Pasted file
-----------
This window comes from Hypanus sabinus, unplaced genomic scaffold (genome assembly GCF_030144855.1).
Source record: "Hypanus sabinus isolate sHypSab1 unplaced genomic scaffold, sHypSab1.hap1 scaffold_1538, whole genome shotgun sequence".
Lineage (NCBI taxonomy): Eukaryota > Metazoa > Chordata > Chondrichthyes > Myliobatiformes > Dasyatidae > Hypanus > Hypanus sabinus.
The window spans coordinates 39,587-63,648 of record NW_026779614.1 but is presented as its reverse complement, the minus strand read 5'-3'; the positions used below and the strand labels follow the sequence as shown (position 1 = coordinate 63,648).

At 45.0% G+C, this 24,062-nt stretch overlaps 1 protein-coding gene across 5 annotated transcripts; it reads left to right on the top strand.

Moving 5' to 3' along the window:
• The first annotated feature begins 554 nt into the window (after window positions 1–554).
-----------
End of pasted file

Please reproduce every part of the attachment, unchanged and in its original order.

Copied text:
This window comes from Hypanus sabinus, unplaced genomic scaffold (genome assembly GCF_030144855.1).
Source record: "Hypanus sabinus isolate sHypSab1 unplaced genomic scaffold, sHypSab1.hap1 scaffold_1538, whole genome shotgun sequence".
Lineage (NCBI taxonomy): Eukaryota > Metazoa > Chordata > Chondrichthyes > Myliobatiformes > Dasyatidae > Hypanus > Hypanus sabinus.
The window spans coordinates 39,587-63,648 of record NW_026779614.1 but is presented as its reverse complement, the minus strand read 5'-3'; the positions used below and the strand labels follow the sequence as shown (position 1 = coordinate 63,648).

At 45.0% G+C, this 24,062-nt stretch overlaps 1 protein-coding gene across 5 annotated transcripts; it reads left to right on the top strand.

Moving 5' to 3' along the window:
• The first annotated feature begins 554 nt into the window (after window positions 1–554).